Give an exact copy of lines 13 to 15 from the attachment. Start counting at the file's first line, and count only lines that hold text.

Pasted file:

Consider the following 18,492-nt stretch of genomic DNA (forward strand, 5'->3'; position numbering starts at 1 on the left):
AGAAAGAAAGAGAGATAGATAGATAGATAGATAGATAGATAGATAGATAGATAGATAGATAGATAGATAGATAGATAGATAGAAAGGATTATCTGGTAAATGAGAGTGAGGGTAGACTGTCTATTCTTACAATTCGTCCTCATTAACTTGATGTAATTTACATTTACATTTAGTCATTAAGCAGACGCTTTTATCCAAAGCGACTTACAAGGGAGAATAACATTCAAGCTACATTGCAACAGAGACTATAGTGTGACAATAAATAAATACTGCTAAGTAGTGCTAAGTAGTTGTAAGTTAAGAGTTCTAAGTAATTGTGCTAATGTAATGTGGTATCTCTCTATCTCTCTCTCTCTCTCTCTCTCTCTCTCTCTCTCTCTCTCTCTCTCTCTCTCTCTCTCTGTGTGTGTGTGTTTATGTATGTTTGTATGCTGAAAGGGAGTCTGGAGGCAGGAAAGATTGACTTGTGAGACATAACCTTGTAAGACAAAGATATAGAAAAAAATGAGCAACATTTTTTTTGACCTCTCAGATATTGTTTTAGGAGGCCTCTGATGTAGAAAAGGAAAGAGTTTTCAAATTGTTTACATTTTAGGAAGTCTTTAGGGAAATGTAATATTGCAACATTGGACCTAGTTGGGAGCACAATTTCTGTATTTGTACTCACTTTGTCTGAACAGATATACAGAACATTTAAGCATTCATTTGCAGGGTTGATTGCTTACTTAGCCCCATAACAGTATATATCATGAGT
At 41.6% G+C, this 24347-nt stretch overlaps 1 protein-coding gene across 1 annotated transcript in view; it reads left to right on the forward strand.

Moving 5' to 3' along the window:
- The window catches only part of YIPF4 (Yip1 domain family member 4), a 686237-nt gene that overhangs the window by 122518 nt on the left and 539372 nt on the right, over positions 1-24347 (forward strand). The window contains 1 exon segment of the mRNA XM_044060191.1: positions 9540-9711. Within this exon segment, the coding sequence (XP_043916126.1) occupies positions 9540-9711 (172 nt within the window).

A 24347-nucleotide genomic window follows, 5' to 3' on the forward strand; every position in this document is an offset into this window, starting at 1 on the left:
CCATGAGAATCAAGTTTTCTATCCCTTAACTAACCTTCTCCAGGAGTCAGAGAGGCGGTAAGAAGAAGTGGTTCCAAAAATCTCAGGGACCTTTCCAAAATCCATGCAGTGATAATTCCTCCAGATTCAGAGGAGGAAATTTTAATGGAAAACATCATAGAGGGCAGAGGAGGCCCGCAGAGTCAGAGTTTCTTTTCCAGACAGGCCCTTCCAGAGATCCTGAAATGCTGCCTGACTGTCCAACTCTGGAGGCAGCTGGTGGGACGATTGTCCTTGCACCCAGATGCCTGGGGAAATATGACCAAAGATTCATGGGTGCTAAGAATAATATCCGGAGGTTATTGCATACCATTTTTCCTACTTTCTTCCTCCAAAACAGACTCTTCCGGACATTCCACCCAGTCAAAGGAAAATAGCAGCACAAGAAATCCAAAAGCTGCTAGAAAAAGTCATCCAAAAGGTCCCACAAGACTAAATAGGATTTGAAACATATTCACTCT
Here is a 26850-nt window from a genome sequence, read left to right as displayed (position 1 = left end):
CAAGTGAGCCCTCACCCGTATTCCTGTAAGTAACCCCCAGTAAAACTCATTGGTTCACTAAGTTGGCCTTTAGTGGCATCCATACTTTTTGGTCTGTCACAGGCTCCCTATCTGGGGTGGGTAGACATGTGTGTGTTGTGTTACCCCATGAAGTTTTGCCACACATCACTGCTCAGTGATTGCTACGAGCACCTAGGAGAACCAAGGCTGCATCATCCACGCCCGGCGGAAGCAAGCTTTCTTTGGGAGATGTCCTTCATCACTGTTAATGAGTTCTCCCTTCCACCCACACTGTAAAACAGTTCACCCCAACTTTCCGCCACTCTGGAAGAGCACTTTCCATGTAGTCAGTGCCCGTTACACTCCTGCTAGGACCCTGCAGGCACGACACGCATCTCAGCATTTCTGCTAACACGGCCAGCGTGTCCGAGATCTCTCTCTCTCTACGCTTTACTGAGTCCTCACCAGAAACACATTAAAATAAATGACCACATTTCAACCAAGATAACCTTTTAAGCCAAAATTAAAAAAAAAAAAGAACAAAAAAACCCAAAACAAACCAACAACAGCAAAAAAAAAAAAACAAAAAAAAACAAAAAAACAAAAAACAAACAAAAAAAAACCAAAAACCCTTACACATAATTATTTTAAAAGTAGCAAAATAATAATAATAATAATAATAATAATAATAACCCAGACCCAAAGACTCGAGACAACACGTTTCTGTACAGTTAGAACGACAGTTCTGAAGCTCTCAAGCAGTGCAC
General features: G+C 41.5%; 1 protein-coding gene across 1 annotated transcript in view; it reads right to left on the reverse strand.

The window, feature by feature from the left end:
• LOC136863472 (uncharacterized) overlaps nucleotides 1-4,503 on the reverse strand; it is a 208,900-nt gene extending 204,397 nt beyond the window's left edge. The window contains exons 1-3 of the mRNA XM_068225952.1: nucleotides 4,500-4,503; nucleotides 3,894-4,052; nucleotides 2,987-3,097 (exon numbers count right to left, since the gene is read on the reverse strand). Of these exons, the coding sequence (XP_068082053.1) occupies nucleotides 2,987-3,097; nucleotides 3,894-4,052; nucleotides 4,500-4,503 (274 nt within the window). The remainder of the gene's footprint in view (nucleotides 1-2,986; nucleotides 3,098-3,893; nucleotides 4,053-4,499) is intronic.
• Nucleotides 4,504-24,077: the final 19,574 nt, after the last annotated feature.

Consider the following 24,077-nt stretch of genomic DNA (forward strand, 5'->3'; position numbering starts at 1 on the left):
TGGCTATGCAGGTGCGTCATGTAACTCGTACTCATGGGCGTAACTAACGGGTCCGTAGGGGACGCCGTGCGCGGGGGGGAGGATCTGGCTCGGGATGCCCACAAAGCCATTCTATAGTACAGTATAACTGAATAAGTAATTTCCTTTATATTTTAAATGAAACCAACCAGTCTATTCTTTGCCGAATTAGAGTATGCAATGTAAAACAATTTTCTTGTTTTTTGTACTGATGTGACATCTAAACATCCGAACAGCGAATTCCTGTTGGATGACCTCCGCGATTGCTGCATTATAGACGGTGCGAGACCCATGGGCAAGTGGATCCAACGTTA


• Nucleotides 4,504-24,077: the final 19,574 nt, after the last annotated feature.

Consider the following 24,077-nt stretch of genomic DNA (forward strand, 5'->3'; position numbering starts at 1 on the left):
TGGCTATGCAGGTGCGTCATGTAACTCGTACTCATGGGCGTAACTAACGGGTCCGTAGGGGACGCCGTGCGCGGGGGGGAGGATCTGGCTCGGGATGCCCACAAAGCCATTCTATAGTACAGTATAACTGAATAAGTAATTTCCTTTATATTTTAAATGAAACCAACCAGTCTATTCTTTGCCGAATTAGAGTATGCAATGTAAAACAATTTTCTTGTTTTTTGTACTGATGTGACATCTAAACATCCGAACAGCGAATTCCTGTTGGATGACCTCCGCGATTGCTGCATTATAGACGGTGCGAGACCCATGGGCAAGTGGATCCAACGTTA